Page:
So, how do organizations establish a culture of service? Several attendees shared what they feel makes their company’s service culture effective. Rod Cook, Director of North American Service Operations for TRANE Technologies, said that TRANE’s ground-up service culture, which emphasizes the voice of the field service technician, has been critical to their success.

For Adam Gloss, Senior Vice President of Service for McKinstry, his organization’s customer-focused culture, as well as the emphasis on innovation and problem-solving, has resonated with younger generations who come to work at McKinstry.

What is your company’s culture and what do you think makes it successful? How can it be improved to appeal to younger generations?

Don’t Expect Talent to Come to You

As the discussion turned towards the challenges of the workforce and talent shortage, Joe Lang again made a great point when he said, “We don’t have a people problem. We have a talent problem.” Thus, the importance of talent development is more critical than ever. However, talent development will look different for each organization.

Some service organizations in more specialized sectors, such as Agilent, are hiring newly graduated students from Masters and PhD programs. However, said Harold Heald, Associate Vice President, Biomolecular Service Organization for Agilent, many of these candidates haven’t worked in a professional environment before, creating a unique development challenge within the organization.

For other service organizations, such as TRANE, the previous strategy of pulling talent from another company or industry is no longer feasible due to the lack of interest in field service in general. According to Rod Cook, even reaching out to potential recruits in high school is likely too late. Instead, TRANE is finding that it is easier to hire for character and train for talent, essentially building talent from the ground up.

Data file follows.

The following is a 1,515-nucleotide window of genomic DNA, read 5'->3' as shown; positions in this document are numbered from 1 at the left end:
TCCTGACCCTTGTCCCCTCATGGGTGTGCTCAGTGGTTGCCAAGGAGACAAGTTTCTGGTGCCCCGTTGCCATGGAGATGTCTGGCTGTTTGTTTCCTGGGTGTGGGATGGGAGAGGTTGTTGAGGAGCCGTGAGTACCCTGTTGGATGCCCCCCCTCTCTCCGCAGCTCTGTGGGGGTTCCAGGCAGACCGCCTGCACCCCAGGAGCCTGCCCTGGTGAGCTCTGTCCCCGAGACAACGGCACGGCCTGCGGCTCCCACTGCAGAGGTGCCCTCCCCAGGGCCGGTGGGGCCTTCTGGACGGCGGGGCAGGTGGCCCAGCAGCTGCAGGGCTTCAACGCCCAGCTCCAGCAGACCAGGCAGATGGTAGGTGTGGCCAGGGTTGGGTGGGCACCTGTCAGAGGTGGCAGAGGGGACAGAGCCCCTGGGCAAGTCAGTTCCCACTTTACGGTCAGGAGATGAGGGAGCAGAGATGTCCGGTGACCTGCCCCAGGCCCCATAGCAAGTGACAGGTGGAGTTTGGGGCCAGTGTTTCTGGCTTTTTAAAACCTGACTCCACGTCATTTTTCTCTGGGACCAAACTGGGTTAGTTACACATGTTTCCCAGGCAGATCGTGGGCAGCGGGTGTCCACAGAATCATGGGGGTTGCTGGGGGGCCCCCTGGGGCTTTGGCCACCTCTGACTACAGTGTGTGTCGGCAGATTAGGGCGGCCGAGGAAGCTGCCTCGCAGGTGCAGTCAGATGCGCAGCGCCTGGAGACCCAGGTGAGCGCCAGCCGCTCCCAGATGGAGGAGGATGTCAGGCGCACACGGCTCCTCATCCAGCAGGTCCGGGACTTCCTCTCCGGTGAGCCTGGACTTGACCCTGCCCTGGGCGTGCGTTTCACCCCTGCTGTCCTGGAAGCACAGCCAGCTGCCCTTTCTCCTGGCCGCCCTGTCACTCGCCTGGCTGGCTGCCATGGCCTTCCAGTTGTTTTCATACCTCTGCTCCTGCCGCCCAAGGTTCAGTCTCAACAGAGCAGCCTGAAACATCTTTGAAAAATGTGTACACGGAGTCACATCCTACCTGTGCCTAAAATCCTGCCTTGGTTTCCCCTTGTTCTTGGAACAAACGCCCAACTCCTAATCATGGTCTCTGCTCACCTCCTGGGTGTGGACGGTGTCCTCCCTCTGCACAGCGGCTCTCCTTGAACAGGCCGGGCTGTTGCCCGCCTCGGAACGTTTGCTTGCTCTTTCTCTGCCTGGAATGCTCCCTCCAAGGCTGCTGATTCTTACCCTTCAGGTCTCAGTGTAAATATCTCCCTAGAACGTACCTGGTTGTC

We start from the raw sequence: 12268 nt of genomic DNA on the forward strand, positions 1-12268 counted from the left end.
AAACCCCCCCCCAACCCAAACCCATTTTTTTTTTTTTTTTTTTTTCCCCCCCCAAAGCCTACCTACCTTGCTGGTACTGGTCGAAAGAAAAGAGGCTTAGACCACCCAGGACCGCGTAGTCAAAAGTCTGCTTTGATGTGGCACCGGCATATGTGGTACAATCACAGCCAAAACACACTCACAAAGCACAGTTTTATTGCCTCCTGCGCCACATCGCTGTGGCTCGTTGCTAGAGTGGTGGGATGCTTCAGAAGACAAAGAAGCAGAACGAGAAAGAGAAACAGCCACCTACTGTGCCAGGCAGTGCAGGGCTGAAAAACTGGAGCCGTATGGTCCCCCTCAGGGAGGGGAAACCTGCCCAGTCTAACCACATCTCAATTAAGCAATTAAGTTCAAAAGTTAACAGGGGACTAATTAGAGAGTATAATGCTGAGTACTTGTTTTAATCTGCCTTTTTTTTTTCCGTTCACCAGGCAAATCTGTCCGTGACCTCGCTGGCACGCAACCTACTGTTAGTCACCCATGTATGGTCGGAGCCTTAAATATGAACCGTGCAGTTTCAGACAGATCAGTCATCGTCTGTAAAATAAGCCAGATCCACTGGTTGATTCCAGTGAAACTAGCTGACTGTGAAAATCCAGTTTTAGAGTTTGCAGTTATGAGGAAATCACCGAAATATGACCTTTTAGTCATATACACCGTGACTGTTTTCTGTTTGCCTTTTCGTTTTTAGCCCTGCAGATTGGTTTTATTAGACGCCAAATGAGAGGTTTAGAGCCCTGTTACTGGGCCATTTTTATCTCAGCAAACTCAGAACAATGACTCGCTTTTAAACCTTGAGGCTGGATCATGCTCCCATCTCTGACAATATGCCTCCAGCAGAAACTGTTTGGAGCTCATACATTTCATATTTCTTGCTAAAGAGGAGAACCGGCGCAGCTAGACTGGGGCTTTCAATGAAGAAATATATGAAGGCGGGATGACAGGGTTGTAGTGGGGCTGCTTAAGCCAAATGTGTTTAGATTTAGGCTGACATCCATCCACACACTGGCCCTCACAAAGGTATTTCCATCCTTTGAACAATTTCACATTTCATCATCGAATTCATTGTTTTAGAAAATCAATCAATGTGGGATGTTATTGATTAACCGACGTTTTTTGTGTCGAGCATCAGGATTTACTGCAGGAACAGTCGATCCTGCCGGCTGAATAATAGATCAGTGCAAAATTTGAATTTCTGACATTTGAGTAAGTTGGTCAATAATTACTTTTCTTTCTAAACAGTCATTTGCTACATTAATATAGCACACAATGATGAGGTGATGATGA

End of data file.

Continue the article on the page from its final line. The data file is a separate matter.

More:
Deepika DiGiovine, Vice President, Digital Applications & Connected Factory at Dover, echoed these sentiments, saying that Dover emphasizes finding and hiring characteristics that can work together. Additionally, when employees see they are being invested in, said Deepika, satisfaction is higher, and their sense of purpose within the organization is higher. These have all been important factors in Dover’s lowering attrition rates.

What is your company’s recruitment strategy, and is it working or not working? What opportunities for professional development does your organization provide to employees?

Comfort Systems USA’s Unique Approach to Recruiting

During the Service Journey Day, Comfort Systems also shared a recent initiative to solve their “people problem.”  When they realized that traditional recruiting methods weren’t working, they turned to a company called ADTC, an organization that helps connect people with employers who provide paid, hands-on training as HVAC technicians, diesel mechanics, and collision technicians. The partnership has been crucial to rebuilding Comfort Systems’ pipeline. It also helped them uncover a recruiting platform that they hadn’t considered before- TikTok.